This is the reason I call the system "enigmatic."
This analysis is a way of saying that Arsenal did well as a defensive unit.
Attack wise, it became progressively noticeable in this match that the midfielders and the forwards interchanged position through rhythmic movement off the ball.
This approach ensures that space is constantly being created, and passing options are always available for the possessor of the ball.
It also ensures that the opposition's defenders and midfielders find it difficult to keep constant tabs on the players whom they are supposedly marking.
If a team that plays this kind of system—such as Arsenal and Barcelona do—adds to its rhythmic movement speed of both the said movement and of passing, it becomes almost impossible to stop.
The verdict, then, is that Arsenal need to find a way to increase the tempo of their movement and passing in subsequent games, especially as the team's fitness improves.
Speed of movement and of passing was the reason behind Arsenal's victory over AC Milan last season in the Champions League rematch at the Emirates .
For Sunderland, this was a well-executed plan.
It was evident that they had come to play for a draw, although it was also, and rather apparent, that part of this game plan was to press a little higher as the match drew to an end in a bid to win set pieces in Arsenal's half.
It is difficult not to see that the rationale behind this was the thought that this could yield a goal and victory for them. Referee Chris Foy became too susceptible to Sunderland players' ploy to go to ground too easily at the slightest pressure.
This resulted in Arsenal having a higher percentage of fouls, even though in reality, Arsenal weren't rough at all.
This was the strategy that annoyed Arsene Wenger in the Champions League rematch between Arsenal and AC Milan, where, when the AC Milan players discovered that the referee could easily be fooled by their readiness to go to ground very easily, they employed the strategy to their advantage.
What's worse, the reaction this elicited from Wenger resulted in him receiving a three-match touchline ban in the coming Champions League campaign.
I thought a similar ploy was in evidence here.
It was apparently behind the thought that Sunderland (as they fancied) could win a well-placed set piece that would swing the result in their favor.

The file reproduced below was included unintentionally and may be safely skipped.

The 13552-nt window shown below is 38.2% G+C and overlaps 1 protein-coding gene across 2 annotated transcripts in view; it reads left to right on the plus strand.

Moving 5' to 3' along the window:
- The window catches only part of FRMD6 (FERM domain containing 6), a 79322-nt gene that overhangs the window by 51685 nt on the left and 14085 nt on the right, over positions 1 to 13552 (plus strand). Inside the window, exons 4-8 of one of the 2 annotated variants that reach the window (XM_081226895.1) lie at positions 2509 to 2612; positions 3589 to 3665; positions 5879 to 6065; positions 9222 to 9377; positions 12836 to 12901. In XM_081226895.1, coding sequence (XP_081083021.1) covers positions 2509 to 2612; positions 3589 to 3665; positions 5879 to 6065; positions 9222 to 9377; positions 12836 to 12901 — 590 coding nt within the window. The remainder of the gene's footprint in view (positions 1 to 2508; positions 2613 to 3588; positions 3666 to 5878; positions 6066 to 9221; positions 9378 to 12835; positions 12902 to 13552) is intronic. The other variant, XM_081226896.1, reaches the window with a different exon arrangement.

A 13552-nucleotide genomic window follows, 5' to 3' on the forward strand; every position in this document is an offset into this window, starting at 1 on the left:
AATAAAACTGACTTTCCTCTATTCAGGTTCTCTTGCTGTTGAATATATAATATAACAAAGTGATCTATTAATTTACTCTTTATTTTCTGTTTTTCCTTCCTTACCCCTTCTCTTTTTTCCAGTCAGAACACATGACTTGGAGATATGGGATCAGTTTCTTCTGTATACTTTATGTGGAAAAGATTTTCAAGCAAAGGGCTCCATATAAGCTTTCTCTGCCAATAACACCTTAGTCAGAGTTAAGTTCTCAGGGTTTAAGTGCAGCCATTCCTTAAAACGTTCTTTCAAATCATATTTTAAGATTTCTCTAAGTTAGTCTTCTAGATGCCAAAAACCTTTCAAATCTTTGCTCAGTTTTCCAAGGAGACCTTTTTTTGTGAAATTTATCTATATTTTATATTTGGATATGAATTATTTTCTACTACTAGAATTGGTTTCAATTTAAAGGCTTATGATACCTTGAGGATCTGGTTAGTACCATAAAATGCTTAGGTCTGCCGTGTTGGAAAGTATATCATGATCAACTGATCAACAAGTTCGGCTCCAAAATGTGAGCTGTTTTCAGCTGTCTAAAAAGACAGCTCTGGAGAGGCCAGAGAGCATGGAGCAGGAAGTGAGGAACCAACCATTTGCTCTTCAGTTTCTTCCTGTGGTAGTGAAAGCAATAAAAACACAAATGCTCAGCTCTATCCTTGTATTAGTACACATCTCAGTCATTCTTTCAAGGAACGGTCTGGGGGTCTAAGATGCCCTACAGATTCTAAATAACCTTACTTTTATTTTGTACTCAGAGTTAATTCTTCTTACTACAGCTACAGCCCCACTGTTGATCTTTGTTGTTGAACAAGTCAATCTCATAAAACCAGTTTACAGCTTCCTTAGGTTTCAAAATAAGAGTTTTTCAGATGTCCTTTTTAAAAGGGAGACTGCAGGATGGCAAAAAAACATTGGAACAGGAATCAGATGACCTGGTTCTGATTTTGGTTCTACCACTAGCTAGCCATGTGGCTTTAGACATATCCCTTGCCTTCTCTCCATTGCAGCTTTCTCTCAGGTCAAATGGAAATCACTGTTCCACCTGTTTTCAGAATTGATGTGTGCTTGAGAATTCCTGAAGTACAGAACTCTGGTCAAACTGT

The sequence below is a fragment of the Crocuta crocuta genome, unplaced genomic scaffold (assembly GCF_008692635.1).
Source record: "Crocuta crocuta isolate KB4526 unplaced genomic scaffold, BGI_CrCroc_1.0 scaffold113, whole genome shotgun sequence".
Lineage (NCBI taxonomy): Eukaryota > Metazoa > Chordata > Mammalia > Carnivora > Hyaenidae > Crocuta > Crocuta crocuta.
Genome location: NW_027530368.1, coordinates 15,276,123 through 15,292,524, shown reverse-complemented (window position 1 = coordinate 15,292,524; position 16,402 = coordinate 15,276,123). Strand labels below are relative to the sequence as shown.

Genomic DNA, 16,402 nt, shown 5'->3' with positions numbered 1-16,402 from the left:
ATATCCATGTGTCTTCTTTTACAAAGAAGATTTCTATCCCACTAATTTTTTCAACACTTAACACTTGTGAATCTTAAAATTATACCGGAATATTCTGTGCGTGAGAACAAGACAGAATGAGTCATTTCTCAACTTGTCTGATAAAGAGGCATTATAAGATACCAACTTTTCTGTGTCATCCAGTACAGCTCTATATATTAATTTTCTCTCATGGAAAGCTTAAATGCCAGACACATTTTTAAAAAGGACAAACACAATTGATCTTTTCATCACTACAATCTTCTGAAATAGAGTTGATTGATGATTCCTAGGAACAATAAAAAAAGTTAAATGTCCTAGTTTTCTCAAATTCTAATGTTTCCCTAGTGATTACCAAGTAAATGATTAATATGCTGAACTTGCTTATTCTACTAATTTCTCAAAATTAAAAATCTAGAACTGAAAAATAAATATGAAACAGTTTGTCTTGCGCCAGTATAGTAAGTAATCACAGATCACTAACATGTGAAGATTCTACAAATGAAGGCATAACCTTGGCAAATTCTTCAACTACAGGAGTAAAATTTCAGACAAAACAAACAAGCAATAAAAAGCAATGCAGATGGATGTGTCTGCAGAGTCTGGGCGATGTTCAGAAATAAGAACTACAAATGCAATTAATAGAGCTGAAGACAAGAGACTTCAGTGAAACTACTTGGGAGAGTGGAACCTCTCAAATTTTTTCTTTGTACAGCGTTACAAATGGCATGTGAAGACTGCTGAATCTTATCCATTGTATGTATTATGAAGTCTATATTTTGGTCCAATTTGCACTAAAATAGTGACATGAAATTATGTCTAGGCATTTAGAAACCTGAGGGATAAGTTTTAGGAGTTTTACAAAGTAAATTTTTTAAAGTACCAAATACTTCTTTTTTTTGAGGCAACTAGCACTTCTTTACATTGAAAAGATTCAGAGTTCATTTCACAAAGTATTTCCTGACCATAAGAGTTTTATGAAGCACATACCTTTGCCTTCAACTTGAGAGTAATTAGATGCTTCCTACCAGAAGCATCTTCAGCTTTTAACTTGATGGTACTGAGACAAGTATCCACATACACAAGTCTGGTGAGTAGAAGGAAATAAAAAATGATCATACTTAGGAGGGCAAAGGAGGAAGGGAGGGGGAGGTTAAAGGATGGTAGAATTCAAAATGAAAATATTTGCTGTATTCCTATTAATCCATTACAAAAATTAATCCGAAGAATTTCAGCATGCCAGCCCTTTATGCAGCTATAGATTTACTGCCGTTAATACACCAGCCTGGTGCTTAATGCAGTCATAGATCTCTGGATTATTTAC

Then again, this is just my observation or supposition. In any case, I am not a fan of Chris Foy, so I admit that I could be biased.
For Arsenal, this was an example of the task ahead.
Making top-four, or challenging for the title or any of the cup competitions, requires that the team must be above-average.
Arsenal weren't above-average today, even if we must admit that the team played well enough.
To win or to challenge for anything, neither the team nor the fans must be content with the notion that the opposition has parked the bus. The onus must be on our team to find the breakthrough in such a circumstance.
That's what true champions do.
And while I'm a believer in the "X" factor, which we often call luck, we mustn't hide behind it by any means.
There is, after all, such a thing as making your own luck. And doesn't an adage proclaim that heaven helps those who help themselves?
Yes, we will need luck in the campaign, but perhaps, we should focus more on making it for ourselves.
To challenge for the title or to make top-four, Arsenal must find a way to score goals in difficult matches. It is why the addition of Nuri Sahin could help the team.
As I have noted elsewhere, he is a dead-ball specialist. This came in handy for Borussia Dortmund in their push for the Bundesliga title in the 2010-11 season.
This same reason (difficult defensive lines) is why a deep-lying playmaker, such as Alex Song, could come in handy for the team. It is one reason why I'd be saddened by his departure to Barcelona if it happens.
What is necessary is that next week, despite the ruggedness of Stoke City, Arsenal must find a way to win. Short of that, we could find ourselves well behind the contenders for the title, even before the campaign kicks into real gear.